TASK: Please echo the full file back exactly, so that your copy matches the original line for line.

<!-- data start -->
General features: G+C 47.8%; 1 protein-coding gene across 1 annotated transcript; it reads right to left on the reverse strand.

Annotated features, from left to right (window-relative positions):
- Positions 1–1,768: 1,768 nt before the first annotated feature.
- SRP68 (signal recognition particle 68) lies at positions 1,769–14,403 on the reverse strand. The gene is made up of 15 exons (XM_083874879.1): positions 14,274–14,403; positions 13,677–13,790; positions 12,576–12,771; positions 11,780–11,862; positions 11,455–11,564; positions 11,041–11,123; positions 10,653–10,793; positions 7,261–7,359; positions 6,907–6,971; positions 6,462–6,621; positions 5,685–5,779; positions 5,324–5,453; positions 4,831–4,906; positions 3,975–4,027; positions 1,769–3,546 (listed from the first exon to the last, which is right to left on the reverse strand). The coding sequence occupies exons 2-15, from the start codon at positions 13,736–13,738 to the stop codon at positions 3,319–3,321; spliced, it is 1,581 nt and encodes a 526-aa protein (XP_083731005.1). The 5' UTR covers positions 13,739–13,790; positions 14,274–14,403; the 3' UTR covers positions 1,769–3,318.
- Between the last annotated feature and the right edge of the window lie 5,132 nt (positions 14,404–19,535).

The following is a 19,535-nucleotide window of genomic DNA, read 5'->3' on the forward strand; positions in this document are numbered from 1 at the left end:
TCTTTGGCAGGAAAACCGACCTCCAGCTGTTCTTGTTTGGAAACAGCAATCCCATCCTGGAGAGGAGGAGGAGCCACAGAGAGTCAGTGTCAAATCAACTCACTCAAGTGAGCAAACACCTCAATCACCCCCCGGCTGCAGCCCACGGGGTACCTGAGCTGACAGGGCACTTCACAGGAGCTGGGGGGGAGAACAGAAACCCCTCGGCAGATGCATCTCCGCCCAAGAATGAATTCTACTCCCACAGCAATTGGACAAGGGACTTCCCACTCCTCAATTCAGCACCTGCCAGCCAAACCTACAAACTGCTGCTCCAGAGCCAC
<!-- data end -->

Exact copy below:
General features: G+C 47.8%; 1 protein-coding gene across 1 annotated transcript; it reads right to left on the reverse strand.

Annotated features, from left to right (window-relative positions):
- Positions 1–1,768: 1,768 nt before the first annotated feature.
- SRP68 (signal recognition particle 68) lies at positions 1,769–14,403 on the reverse strand. The gene is made up of 15 exons (XM_083874879.1): positions 14,274–14,403; positions 13,677–13,790; positions 12,576–12,771; positions 11,780–11,862; positions 11,455–11,564; positions 11,041–11,123; positions 10,653–10,793; positions 7,261–7,359; positions 6,907–6,971; positions 6,462–6,621; positions 5,685–5,779; positions 5,324–5,453; positions 4,831–4,906; positions 3,975–4,027; positions 1,769–3,546 (listed from the first exon to the last, which is right to left on the reverse strand). The coding sequence occupies exons 2-15, from the start codon at positions 13,736–13,738 to the stop codon at positions 3,319–3,321; spliced, it is 1,581 nt and encodes a 526-aa protein (XP_083731005.1). The 5' UTR covers positions 13,739–13,790; positions 14,274–14,403; the 3' UTR covers positions 1,769–3,318.
- Between the last annotated feature and the right edge of the window lie 5,132 nt (positions 14,404–19,535).

The following is a 19,535-nucleotide window of genomic DNA, read 5'->3' on the forward strand; positions in this document are numbered from 1 at the left end:
TCTTTGGCAGGAAAACCGACCTCCAGCTGTTCTTGTTTGGAAACAGCAATCCCATCCTGGAGAGGAGGAGGAGCCACAGAGAGTCAGTGTCAAATCAACTCACTCAAGTGAGCAAACACCTCAATCACCCCCCGGCTGCAGCCCACGGGGTACCTGAGCTGACAGGGCACTTCACAGGAGCTGGGGGGGAGAACAGAAACCCCTCGGCAGATGCATCTCCGCCCAAGAATGAATTCTACTCCCACAGCAATTGGACAAGGGACTTCCCACTCCTCAATTCAGCACCTGCCAGCCAAACCTACAAACTGCTGCTCCAGAGCCAC